Amy B. joins us today on The SHAIR Podcast, and Amy got sober 10 years ago using 12-step recovery. Most recently she became a recovery coach and is participating in an internship with a long-term up to two years sober treatment living facility. She joins us today to share with us her unbelievable battle with alcohol and her inspirational journey into recovery.
Clean Date: August 4, 2006
Below are few questions Amy answered for us on the show.
Omar: So tell us what is your anniversary date?
Amy B. : My anniversary date is August 4th. I did the calendar thing, and I have 3,927 days.
Omar: How old you were the first time you drank or used drugs, and more importantly, how did they make you feel?
Amy B. : It was the month I turned 13, and it was absolutely one of the most memorable events of my entire life. It was the first time I felt complete, I found my missing piece and I thought, no wonder my mom kept warning me about this because she maybe avoids fun. I thought it was the bomb. I’m not a puker, so I never really experienced a lot of hangovers. I just thought, no wonder adults want to do this. I can tell you the outfit I was wearing, everything about it. It was just absolutely a turning point in my whole childhood.
Omar: What was keeping you from getting clean or staying clean when you first got introduced to recovery?
Amy B. : I got sober from booze when I was shown the solution by people who I really believed and knew what I was talking about. The church ladies would say, “Just have a six-pack on Friday.” or, “Just have red wine with steak.” They didn’t know what they were talking about. They didn’t know about the obsession.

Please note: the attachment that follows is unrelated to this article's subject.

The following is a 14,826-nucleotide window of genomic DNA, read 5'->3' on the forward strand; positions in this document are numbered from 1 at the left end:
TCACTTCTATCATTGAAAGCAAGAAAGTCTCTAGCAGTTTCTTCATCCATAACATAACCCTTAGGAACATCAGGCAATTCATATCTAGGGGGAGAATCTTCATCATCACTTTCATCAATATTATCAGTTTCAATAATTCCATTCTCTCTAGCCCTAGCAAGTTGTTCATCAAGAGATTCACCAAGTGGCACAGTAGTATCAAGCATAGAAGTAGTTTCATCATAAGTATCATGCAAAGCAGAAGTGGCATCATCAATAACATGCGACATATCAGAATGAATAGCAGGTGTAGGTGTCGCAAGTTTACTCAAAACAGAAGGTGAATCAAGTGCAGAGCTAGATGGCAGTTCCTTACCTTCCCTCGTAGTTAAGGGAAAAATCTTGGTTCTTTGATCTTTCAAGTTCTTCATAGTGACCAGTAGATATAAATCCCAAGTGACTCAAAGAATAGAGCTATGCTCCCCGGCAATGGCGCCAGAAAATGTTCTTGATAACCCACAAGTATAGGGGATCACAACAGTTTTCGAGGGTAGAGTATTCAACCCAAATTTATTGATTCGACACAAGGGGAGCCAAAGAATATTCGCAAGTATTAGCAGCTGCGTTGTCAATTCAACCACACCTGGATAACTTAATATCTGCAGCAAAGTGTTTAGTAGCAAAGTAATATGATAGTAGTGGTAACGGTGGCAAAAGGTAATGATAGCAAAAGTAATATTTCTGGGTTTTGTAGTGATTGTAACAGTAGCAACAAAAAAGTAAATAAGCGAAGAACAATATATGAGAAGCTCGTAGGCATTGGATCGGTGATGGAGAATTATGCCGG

When I got around people that said, “It’s the first one, honey, that’s taking you out.” I’m like, “I’m not drunk on the first drink.” I’m like, “It’s like the eighth one.” I remember coming home in the first few weeks and saying to my husband, “You know what these people, they’re like geniuses.” He’s like, “What did they tell you?” I’m like, “It’s the first beer.” He’s like, “That doesn’t make any sense. You’re not drunk on the first beer.” I’m like, “It’s the engine on the train, not the caboose.” I was fascinated for months over that whole concept of don’t drink the first one. Get out of town. You guys must all have degrees, you know? I never heard such wisdom.
Omar: At what point did you have a spiritual awakening, that ah-hah moment in recovery when you accepted that you powerless over drugs and alcohol, but for the first time had developed a hope that you could recover?
Amy B. : I was following a beer truck and praying it would break down in my driveway. There’s a liquor store somewhat close to my house, and I’m freaked out in my driveway. That was the first few weeks I was sober, and I had an epiphany. If that beer truck broke down in my driveway, at some point I’d be drinking the last beer, and I’d be thinking, oh God, I drank all that beer and now I got to go and find more. It really dawned on me that one is too many and 1,000 wouldn’t be enough. I’d drink that beer truck and I’d just be praying that another beer truck would come breakdown in my driveway. It was never going to be enough. I was never going to get that itch scratched. It was chasing a false hope.
Omar: Do you have a favorite book that you would recommend to a newcomer that you read in early recovery?